There are times when it makes more sense to wait for something specific to happen before you follow up with a customer.
For example, my Customer Service Tip of the Week email is sent out each Monday. So it makes sense that I wait until after the next email is sent before following up with the subscriber again.
When I worked in the catalog business, my team would run a report of any order that had been upgraded to express shipping. We figured any order sent express was particularly important to the customer. So we would track the order to ensure it showed delivered, and then call the customer to verify everything was okay.
Designated Period of Time
Sometimes, it doesn't make sense to follow-up immediately, but there isn't a specific event you're waiting for. In those situations, you can follow-up after a set period of time such as 24 hours.
I recently interviewed Andrew Gilliam, an ITS Service Desk Consultant at Western Kentucky University who increased his team's survey response rate by 370 percent. The secret was a small change in how follow-up emails were sent.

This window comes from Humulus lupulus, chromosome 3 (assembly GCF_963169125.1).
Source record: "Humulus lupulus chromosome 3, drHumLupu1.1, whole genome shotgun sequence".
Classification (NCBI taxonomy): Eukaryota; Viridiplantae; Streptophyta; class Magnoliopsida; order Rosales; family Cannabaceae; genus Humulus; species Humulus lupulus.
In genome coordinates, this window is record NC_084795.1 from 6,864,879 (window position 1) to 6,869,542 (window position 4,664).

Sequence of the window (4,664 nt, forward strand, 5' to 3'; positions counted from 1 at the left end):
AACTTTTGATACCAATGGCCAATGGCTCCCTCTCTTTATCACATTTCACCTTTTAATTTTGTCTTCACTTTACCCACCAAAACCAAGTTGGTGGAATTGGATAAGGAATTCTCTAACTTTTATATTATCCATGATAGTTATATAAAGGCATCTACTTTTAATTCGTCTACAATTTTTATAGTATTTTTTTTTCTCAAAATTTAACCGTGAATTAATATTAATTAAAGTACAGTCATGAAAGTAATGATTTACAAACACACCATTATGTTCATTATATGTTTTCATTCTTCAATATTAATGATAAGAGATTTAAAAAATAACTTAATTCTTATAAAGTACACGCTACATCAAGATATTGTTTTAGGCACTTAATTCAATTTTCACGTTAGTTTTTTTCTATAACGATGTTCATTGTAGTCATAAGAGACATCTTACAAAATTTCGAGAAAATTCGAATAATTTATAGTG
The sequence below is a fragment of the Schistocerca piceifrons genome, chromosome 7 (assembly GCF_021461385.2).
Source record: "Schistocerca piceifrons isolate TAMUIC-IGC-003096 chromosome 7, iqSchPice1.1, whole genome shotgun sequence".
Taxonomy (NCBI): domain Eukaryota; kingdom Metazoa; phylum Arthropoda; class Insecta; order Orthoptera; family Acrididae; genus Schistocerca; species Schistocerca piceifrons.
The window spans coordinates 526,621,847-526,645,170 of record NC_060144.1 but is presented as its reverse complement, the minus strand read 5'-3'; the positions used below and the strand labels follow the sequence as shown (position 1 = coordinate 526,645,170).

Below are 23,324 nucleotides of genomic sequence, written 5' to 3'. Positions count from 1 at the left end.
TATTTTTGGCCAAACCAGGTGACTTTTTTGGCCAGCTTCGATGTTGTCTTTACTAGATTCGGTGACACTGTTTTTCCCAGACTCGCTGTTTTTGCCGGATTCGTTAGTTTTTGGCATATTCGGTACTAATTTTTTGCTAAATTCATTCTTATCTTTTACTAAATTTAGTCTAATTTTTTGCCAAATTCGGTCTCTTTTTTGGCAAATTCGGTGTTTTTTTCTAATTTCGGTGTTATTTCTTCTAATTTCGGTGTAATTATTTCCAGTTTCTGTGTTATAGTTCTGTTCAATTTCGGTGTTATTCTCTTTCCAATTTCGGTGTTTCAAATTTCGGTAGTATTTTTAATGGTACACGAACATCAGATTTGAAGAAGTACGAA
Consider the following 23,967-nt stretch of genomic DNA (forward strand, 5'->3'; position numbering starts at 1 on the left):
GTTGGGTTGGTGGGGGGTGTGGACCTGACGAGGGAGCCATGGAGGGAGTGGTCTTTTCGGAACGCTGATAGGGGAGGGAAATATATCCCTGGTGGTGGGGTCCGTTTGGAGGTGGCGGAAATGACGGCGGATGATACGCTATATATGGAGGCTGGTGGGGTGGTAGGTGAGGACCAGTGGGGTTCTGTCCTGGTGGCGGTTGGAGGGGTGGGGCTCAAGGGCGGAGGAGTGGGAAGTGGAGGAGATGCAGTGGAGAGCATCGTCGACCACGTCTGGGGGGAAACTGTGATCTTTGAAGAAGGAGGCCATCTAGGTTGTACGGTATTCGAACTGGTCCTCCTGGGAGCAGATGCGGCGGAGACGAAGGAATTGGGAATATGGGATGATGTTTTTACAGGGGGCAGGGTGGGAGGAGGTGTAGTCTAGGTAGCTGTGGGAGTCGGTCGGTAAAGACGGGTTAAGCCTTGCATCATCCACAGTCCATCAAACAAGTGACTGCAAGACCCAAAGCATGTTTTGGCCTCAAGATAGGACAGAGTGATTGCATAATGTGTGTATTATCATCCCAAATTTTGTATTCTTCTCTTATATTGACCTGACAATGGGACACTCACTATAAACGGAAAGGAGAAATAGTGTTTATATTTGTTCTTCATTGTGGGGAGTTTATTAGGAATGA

Customers received an automated follow-up email 24 hours after an issue was resolved. The old message focused on confirming the customer's service ticket was closed. The new message asked the customer for feedback on how the ticket was closed, and invited customers to reconnect if there was still a problem.
People often fail to follow up because they simply forget. An automated reminder can prompt you at the right time to reconnect with a customer.